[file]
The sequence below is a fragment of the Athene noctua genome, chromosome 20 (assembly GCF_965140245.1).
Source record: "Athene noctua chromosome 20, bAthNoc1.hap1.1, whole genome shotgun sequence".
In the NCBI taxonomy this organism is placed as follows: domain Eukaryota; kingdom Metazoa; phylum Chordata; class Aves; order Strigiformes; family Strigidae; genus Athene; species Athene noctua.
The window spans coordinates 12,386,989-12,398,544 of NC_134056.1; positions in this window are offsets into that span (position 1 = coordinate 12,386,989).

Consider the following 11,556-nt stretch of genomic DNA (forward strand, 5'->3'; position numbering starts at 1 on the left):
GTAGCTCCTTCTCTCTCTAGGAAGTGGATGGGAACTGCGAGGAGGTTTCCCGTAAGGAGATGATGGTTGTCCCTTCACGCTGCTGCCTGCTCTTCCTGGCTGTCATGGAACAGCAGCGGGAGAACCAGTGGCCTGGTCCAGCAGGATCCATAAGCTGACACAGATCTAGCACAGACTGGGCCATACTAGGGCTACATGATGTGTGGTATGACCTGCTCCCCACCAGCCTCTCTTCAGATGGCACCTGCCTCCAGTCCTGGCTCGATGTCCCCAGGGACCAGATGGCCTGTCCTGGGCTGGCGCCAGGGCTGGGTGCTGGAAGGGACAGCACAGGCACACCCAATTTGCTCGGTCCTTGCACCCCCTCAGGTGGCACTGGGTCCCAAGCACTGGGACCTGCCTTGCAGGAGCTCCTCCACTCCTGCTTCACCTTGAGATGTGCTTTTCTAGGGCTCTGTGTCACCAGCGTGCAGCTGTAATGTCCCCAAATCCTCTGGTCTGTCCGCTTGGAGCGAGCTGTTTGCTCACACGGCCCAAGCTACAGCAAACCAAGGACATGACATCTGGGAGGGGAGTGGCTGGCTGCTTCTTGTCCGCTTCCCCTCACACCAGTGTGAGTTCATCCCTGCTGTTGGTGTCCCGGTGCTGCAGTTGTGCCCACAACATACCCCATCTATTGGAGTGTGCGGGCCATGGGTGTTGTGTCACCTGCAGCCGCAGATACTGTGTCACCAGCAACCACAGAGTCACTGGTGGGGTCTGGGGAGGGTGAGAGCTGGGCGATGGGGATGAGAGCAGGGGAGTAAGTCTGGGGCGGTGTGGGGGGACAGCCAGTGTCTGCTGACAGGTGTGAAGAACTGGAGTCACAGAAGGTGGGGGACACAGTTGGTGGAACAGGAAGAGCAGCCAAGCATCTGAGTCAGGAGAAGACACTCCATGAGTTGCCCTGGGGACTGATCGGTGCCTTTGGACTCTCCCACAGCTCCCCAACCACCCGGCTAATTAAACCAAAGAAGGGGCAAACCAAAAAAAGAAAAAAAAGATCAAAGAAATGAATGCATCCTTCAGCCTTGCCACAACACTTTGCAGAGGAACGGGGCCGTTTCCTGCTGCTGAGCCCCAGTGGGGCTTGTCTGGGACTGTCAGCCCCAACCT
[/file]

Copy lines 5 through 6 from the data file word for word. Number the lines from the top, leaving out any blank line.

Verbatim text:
Consider the following 11,556-nt stretch of genomic DNA (forward strand, 5'->3'; position numbering starts at 1 on the left):
GTAGCTCCTTCTCTCTCTAGGAAGTGGATGGGAACTGCGAGGAGGTTTCCCGTAAGGAGATGATGGTTGTCCCTTCACGCTGCTGCCTGCTCTTCCTGGCTGTCATGGAACAGCAGCGGGAGAACCAGTGGCCTGGTCCAGCAGGATCCATAAGCTGACACAGATCTAGCACAGACTGGGCCATACTAGGGCTACATGATGTGTGGTATGACCTGCTCCCCACCAGCCTCTCTTCAGATGGCACCTGCCTCCAGTCCTGGCTCGATGTCCCCAGGGACCAGATGGCCTGTCCTGGGCTGGCGCCAGGGCTGGGTGCTGGAAGGGACAGCACAGGCACACCCAATTTGCTCGGTCCTTGCACCCCCTCAGGTGGCACTGGGTCCCAAGCACTGGGACCTGCCTTGCAGGAGCTCCTCCACTCCTGCTTCACCTTGAGATGTGCTTTTCTAGGGCTCTGTGTCACCAGCGTGCAGCTGTAATGTCCCCAAATCCTCTGGTCTGTCCGCTTGGAGCGAGCTGTTTGCTCACACGGCCCAAGCTACAGCAAACCAAGGACATGACATCTGGGAGGGGAGTGGCTGGCTGCTTCTTGTCCGCTTCCCCTCACACCAGTGTGAGTTCATCCCTGCTGTTGGTGTCCCGGTGCTGCAGTTGTGCCCACAACATACCCCATCTATTGGAGTGTGCGGGCCATGGGTGTTGTGTCACCTGCAGCCGCAGATACTGTGTCACCAGCAACCACAGAGTCACTGGTGGGGTCTGGGGAGGGTGAGAGCTGGGCGATGGGGATGAGAGCAGGGGAGTAAGTCTGGGGCGGTGTGGGGGGACAGCCAGTGTCTGCTGACAGGTGTGAAGAACTGGAGTCACAGAAGGTGGGGGACACAGTTGGTGGAACAGGAAGAGCAGCCAAGCATCTGAGTCAGGAGAAGACACTCCATGAGTTGCCCTGGGGACTGATCGGTGCCTTTGGACTCTCCCACAGCTCCCCAACCACCCGGCTAATTAAACCAAAGAAGGGGCAAACCAAAAAAAGAAAAAAAAGATCAAAGAAATGAATGCATCCTTCAGCCTTGCCACAACACTTTGCAGAGGAACGGGGCCGTTTCCTGCTGCTGAGCCCCAGTGGGGCTTGTCTGGGACTGTCAGCCCCAACCT